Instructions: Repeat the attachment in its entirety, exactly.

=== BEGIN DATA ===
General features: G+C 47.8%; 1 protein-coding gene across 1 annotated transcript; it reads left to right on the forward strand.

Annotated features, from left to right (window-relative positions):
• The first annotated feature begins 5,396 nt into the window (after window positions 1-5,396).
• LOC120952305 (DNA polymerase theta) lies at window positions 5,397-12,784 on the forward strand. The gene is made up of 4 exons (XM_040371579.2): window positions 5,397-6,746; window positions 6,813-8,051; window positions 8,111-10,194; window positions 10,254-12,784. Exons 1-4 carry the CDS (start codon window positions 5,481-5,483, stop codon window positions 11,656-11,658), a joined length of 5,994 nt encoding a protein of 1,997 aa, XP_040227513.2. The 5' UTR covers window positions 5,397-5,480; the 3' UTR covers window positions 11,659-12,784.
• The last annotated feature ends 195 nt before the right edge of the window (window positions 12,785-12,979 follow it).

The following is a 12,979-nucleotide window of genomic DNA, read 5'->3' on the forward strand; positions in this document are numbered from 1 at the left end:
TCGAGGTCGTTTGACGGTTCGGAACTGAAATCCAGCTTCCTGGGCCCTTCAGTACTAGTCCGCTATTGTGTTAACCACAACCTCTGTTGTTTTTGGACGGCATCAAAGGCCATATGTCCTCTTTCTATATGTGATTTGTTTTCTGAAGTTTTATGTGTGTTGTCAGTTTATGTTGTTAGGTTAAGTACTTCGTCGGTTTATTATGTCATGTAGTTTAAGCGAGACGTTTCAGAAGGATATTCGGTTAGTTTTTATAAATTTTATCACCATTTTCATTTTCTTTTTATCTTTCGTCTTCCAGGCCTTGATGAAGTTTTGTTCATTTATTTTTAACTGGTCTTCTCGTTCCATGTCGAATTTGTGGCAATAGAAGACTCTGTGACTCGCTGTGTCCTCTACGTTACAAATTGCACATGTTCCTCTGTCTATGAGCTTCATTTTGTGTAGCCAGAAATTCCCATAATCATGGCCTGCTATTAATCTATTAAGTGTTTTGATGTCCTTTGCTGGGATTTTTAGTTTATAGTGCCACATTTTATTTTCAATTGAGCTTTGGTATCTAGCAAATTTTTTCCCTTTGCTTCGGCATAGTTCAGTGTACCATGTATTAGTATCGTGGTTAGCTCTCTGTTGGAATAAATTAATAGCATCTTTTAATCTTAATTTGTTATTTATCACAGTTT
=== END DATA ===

General features: G+C 47.8%; 1 protein-coding gene across 1 annotated transcript; it reads left to right on the forward strand.

Annotated features, from left to right (window-relative positions):
• The first annotated feature begins 5,396 nt into the window (after window positions 1-5,396).
• LOC120952305 (DNA polymerase theta) lies at window positions 5,397-12,784 on the forward strand. The gene is made up of 4 exons (XM_040371579.2): window positions 5,397-6,746; window positions 6,813-8,051; window positions 8,111-10,194; window positions 10,254-12,784. Exons 1-4 carry the CDS (start codon window positions 5,481-5,483, stop codon window positions 11,656-11,658), a joined length of 5,994 nt encoding a protein of 1,997 aa, XP_040227513.2. The 5' UTR covers window positions 5,397-5,480; the 3' UTR covers window positions 11,659-12,784.
• The last annotated feature ends 195 nt before the right edge of the window (window positions 12,785-12,979 follow it).

The following is a 12,979-nucleotide window of genomic DNA, read 5'->3' on the forward strand; positions in this document are numbered from 1 at the left end:
TCGAGGTCGTTTGACGGTTCGGAACTGAAATCCAGCTTCCTGGGCCCTTCAGTACTAGTCCGCTATTGTGTTAACCACAACCTCTGTTGTTTTTGGACGGCATCAAAGGCCATATGTCCTCTTTCTATATGTGATTTGTTTTCTGAAGTTTTATGTGTGTTGTCAGTTTATGTTGTTAGGTTAAGTACTTCGTCGGTTTATTATGTCATGTAGTTTAAGCGAGACGTTTCAGAAGGATATTCGGTTAGTTTTTATAAATTTTATCACCATTTTCATTTTCTTTTTATCTTTCGTCTTCCAGGCCTTGATGAAGTTTTGTTCATTTATTTTTAACTGGTCTTCTCGTTCCATGTCGAATTTGTGGCAATAGAAGACTCTGTGACTCGCTGTGTCCTCTACGTTACAAATTGCACATGTTCCTCTGTCTATGAGCTTCATTTTGTGTAGCCAGAAATTCCCATAATCATGGCCTGCTATTAATCTATTAAGTGTTTTGATGTCCTTTGCTGGGATTTTTAGTTTATAGTGCCACATTTTATTTTCAATTGAGCTTTGGTATCTAGCAAATTTTTTCCCTTTGCTTCGGCATAGTTCAGTGTACCATGTATTAGTATCGTGGTTAGCTCTCTGTTGGAATAAATTAATAGCATCTTTTAATCTTAATTTGTTATTTATCACAGTTT